After getting what we needed for the trip home to Clyde River, I left Qikiqtarjuaq by dog team before my support crew left. When my family caught up to me, we unleashed the dogs to run free and I got onto the ski-doo.  But just before we got to where some Canadian Rangers were camping, we leashed the dogs again so that they would not go all over their tents smelling food. Then we drove on to meet three families from Qikiqtarjuaq and camped with that group. The next day Tomasie Nuqinngaq gave me a big box for my qamutik so that I could put my dogs in it. I got to pull two qamutiit
at once by ski-doo on the journey to Clyde River. This made our travelling much faster so that I could keep up with the rest of the teams on this trip home.



That day we drove towards Pilaktuaq, but before we got to it we hit the slush. I thought because the first group already drove in it, it really shouldn’t take us too long to pass the slushy area. Billions and trillions of tons of snow had fallen from the sky, and now it was sitting on the sea ice and land, but in this area where there is less wind it was soft and sitting where we were travelling.  The view looked so beautiful, calm and easy to drive over, just like the rest of the sea ice we had travelled on. But the weight of the snow was heavy enough that it pushed down the sea ice about a foot in some areas, less in so others, but it meant the ice surface flooded. And this was nature’s development that we were about to travel on.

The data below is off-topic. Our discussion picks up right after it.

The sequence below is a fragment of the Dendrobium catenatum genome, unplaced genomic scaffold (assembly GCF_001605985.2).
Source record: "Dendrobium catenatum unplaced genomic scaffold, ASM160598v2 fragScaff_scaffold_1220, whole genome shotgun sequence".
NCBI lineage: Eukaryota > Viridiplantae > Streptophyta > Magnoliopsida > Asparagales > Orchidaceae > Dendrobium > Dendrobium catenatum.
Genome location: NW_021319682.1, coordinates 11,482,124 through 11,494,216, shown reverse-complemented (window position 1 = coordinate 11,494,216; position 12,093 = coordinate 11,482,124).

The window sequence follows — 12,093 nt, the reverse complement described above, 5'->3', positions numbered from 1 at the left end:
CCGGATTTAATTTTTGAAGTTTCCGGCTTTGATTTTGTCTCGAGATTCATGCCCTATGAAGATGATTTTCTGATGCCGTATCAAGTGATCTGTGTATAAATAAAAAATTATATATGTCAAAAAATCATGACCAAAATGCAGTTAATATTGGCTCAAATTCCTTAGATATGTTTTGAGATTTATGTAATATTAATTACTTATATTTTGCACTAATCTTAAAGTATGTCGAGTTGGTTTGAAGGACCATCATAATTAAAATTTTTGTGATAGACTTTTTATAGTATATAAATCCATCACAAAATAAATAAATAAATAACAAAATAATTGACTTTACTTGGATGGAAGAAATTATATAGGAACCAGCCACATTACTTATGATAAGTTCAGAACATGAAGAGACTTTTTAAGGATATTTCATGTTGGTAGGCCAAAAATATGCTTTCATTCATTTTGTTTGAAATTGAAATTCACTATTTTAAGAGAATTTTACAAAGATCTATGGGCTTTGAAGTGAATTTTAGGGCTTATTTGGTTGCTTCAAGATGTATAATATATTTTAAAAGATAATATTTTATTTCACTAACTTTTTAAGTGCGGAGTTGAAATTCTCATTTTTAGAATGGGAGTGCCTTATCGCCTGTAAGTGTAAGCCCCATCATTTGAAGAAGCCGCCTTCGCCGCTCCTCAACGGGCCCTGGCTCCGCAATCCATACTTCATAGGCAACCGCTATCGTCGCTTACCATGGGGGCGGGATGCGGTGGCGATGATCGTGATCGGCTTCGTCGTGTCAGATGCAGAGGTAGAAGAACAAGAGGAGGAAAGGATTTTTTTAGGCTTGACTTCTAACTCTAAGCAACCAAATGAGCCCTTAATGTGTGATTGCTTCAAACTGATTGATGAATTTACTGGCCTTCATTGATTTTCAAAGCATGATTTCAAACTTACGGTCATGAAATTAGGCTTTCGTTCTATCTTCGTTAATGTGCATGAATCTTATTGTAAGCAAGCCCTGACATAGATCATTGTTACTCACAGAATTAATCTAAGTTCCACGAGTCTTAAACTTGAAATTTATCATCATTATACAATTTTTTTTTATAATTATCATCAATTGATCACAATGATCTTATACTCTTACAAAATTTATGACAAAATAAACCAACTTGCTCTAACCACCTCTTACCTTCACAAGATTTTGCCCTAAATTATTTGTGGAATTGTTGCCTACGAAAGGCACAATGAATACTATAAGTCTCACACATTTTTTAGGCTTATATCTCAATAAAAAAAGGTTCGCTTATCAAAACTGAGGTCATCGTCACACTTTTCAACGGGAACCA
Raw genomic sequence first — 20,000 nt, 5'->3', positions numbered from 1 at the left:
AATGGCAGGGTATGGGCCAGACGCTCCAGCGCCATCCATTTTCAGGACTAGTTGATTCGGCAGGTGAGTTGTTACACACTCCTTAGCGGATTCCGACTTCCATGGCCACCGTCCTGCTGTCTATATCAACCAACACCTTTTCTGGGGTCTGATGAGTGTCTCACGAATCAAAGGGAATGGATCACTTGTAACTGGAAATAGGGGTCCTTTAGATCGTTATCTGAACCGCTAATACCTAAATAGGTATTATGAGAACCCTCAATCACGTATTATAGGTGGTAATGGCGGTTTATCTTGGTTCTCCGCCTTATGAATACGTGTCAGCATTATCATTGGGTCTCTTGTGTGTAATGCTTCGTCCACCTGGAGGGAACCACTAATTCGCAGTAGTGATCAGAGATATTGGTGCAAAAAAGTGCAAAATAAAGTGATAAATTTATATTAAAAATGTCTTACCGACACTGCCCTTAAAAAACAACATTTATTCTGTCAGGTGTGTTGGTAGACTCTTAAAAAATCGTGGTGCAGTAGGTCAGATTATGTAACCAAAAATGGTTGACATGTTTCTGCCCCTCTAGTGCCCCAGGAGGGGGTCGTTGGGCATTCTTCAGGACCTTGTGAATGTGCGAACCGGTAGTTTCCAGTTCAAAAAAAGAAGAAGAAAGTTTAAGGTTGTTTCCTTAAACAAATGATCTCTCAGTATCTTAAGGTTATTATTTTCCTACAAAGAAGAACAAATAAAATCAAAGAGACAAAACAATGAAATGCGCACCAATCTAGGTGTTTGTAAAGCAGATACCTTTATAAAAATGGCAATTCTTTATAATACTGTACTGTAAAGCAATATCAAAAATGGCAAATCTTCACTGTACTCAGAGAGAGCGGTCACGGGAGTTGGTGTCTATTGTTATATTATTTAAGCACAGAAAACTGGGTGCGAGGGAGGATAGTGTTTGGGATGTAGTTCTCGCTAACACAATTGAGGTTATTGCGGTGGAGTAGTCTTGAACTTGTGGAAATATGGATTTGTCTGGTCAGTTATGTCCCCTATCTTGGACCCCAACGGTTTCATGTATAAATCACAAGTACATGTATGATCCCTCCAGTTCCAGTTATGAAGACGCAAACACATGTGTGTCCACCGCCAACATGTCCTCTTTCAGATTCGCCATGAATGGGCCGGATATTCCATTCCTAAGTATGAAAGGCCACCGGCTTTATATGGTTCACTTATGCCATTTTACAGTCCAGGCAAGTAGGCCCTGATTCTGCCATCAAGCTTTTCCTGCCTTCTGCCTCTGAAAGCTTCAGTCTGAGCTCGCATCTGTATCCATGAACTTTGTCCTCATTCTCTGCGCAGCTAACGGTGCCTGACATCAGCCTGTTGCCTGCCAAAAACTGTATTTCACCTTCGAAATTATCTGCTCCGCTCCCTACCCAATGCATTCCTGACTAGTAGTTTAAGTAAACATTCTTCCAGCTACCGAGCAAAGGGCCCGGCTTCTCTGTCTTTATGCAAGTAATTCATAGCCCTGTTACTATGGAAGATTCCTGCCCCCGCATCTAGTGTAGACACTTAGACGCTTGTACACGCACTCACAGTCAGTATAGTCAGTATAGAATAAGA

Six snowmobiles were pulling nine qamutiit at this time. Three snowmobiles were helping us through this slush. We all knew that we were about to drive through the slushy area but we could not say how much slush there was or for how many miles. We just took it just the way it was.  On this soft snow where the trail ran through, we had to stop in a straight line because if we got off the trail, we would get stuck for sure and we wanted to avoid getting stuck and adding more time to our travel.

Most of us had gotten boots ahead of time because we knew we were going to hit this slush area. Some of us, the dog teamers, were now facing what our support crews faced during the race, but this time there was much more weight to pull and we could not say for how long. The only thing that we knew was where the first group had gone through this area the day before, we could tell it took work. Three snowmobilers from Qikiqtarjuaq were there to help us through this slush area. Because they pass this way all the time, they were familiar with this environment and knew it differed every year and understood that this slush frequently happened. This was the time of year it happened in this fashion as Qikiqtarjuaq men were saying and this is something that doesn’t happen frequently every year but this year it did.